WebRTC Broadcast will be all the rage in 2016.
As I am working my way in analyzing the various use case categories for WebRTC, I decided to check what’s been important in 2015. The “winner” in attention was a relatively new category of WebRTC broadcast – one in which WebRTC is being used when what one is trying to achieve is sending a video stream to many viewers. These viewers can be passive, or they can interact with the creator of the broadcast.
Up until 2014, I had 4 such vendors in my list. 2015 brought 15 new vendors to it – call it “the fastest growing category”. And this is predominantly a US phenomena – only 3 of the new vendors aren’t US based startups.
Periscope and Meerkat are partly to “blame” here. The noise they made in the market stirred others to join the fray – especially if you consider many of them are based in San Francisco as well.
TokBox just introduced Spotlight – their own live broadcast APIs – for those who need. At its heart, Spotlight enables the types of interactions that we see on the market today for these kind of solutions:
- Ability to produce video by using WebRTC – either from a browser or a mobile app
- Ability to view the video content as a passive participant – usually via CDN by way of Flash, HLS or MPEG-DASH
- Ability to “join” the producer, creating a 1:1 video chat or a video conference that gets broadcasted to others
Here are some of my thoughts on this new emerging category:
- Most of the focus today is using WebRTC broadcast on the producer’s side. The reasons are clear:
- Flash is dying. HLS and MPEG-DASH are replacing it on the viewer side, but what is going to replace it in the producer side? Some go for specialized broadcasing applications, but WebRTC seems like a good alternative for many
- This is where vendors have more control – they can force producers to use a certain browser – it is much harder to force the viewers
- WebRTC plays nice in browsers and mobile. No other technology can achieve that today
- The producer side is also where most constraints/requirements come from today:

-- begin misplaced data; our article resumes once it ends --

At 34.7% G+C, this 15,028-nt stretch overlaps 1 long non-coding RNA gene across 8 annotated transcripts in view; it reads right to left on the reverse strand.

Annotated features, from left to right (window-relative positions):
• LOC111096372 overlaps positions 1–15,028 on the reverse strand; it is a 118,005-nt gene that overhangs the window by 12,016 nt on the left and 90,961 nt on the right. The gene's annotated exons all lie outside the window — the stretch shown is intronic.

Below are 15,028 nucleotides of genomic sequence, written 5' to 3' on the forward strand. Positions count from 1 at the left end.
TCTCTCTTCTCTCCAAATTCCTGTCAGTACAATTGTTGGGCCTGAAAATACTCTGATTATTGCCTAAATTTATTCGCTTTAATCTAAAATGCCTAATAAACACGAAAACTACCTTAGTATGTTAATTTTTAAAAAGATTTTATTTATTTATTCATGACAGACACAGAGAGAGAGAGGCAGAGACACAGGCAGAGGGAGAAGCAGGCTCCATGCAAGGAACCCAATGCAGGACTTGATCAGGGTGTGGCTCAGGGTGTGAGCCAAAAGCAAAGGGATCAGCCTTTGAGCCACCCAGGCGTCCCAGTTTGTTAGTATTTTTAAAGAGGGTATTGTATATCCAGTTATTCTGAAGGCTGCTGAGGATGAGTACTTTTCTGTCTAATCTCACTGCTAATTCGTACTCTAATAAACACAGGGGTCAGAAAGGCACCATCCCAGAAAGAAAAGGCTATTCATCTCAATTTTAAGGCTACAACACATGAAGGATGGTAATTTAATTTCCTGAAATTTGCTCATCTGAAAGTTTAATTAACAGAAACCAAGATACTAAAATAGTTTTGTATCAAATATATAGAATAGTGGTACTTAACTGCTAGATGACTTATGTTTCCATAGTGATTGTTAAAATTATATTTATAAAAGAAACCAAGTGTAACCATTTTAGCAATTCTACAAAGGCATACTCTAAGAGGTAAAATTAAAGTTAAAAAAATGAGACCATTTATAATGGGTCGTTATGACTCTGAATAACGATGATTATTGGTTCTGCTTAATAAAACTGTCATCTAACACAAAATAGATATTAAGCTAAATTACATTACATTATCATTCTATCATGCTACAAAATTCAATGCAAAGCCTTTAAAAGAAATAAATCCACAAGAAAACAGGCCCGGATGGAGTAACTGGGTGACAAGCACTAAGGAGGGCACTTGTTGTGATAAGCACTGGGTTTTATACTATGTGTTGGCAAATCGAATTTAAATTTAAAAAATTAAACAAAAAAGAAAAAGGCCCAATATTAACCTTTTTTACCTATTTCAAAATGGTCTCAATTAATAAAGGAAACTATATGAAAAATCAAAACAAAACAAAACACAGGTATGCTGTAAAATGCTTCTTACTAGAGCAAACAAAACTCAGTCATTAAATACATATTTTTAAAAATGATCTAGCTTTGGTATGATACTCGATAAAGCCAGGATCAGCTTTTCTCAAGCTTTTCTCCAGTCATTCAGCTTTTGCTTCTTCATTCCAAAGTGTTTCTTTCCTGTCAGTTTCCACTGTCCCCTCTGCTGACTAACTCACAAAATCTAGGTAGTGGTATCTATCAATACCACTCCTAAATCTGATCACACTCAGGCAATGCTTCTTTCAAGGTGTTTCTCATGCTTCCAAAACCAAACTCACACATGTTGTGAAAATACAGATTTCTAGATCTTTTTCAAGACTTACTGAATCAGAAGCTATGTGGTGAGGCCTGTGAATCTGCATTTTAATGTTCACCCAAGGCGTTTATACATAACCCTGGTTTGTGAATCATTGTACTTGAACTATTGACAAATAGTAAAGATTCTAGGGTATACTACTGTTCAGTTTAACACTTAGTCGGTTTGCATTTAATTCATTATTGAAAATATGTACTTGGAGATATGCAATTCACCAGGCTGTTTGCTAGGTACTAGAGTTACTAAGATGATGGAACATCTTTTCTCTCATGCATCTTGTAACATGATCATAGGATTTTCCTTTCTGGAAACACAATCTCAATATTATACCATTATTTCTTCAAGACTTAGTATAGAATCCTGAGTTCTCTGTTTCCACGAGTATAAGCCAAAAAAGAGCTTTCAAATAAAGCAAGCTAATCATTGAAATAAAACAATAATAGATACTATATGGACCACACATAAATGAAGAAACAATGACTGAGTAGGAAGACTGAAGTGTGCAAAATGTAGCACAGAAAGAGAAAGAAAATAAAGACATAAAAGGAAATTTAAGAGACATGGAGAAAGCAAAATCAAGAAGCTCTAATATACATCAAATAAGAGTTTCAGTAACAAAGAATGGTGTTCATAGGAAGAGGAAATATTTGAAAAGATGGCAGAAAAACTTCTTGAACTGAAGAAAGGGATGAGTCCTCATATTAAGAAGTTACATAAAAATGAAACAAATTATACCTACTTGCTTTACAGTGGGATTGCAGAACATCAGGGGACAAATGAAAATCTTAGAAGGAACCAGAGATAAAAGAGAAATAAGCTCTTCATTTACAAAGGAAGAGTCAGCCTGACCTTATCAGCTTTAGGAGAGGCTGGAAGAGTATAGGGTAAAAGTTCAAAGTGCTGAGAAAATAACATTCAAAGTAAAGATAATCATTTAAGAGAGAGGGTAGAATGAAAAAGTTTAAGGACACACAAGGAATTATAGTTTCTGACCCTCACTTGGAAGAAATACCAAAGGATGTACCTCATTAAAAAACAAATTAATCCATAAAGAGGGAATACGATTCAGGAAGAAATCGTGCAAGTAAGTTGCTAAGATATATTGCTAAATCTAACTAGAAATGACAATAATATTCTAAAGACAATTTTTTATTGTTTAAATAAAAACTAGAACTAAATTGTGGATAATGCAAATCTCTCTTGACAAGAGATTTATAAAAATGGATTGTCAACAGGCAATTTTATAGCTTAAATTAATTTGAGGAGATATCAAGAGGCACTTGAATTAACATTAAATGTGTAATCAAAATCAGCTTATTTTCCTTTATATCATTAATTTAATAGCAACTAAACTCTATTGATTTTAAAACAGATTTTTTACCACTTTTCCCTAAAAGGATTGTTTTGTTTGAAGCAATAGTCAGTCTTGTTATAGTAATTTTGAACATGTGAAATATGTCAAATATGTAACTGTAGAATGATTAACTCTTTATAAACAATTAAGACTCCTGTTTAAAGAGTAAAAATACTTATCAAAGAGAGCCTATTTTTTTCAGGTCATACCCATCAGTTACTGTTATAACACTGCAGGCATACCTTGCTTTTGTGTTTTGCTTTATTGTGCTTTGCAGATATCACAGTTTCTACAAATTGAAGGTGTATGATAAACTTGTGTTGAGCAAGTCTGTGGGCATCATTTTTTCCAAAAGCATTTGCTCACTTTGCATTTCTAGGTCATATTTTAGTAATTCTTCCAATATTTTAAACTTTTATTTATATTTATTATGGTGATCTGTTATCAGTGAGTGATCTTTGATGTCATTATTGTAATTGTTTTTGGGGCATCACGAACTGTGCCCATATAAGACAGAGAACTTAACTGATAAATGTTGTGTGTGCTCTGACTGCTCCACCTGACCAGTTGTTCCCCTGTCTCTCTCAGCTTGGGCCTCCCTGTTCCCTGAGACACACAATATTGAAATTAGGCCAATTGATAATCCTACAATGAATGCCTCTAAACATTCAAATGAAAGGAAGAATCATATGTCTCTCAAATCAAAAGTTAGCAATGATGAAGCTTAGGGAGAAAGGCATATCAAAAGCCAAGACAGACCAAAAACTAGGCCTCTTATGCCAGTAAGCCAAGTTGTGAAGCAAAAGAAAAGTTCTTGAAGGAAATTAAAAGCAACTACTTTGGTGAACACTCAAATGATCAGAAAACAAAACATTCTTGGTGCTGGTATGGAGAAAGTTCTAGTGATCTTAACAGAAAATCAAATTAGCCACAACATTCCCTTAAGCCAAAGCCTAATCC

- You may want to “pull in” a viewer for an interview during a session
- Or have a panel of possible speakers
- You may wish to split the producer from the “actor”, facilitating larger crews
- All these fit well with the capabilities that WebRTC brings to the table versus the proprietary alternatives out there
- H.264 is the predominant requirement on the viewer side at the moment. VP9 is interesting. This means:
- Trnascoding in necessary in the backend prior to sending the video to viewers
- H.264 in Chrome can improve things for the vendors
- There’s a race towards zero-latency. Vendors are looking to reduce the 10-60 seconds of delay inherent in video streaming technologies to a second or less (not sure why)
- This would require attempting to replace viewer end of the architecture to a WebRTC one
- It will also necessitate someone building a backend that is optimized for this use case – something that wasn’t researched enough up until today
- Peer assisted delivery vendors such as Peer5 and Streamroot is another aspect. These kind of technologies sit “on top” of a video CDN and use WebRTC’s data channel to improve performance
- I’ve started noticing a few audio-only vendors joining the game as well. This will grow as a trend. The audio based solutions tend to be slightly different than the video ones and the technologies they employ are radically different. The technologies and architectures may converge, but not in 2016
2016 will be a continuation of what we’ve seen during 2015. More companies trying to define what live WebRTC broadcast looks like and aiming for different types of architectures to support it. In most cases, these architectures will combine WebRTC in them.
Planning on introducing WebRTC to your existing service? Schedule your free strategy session with me now.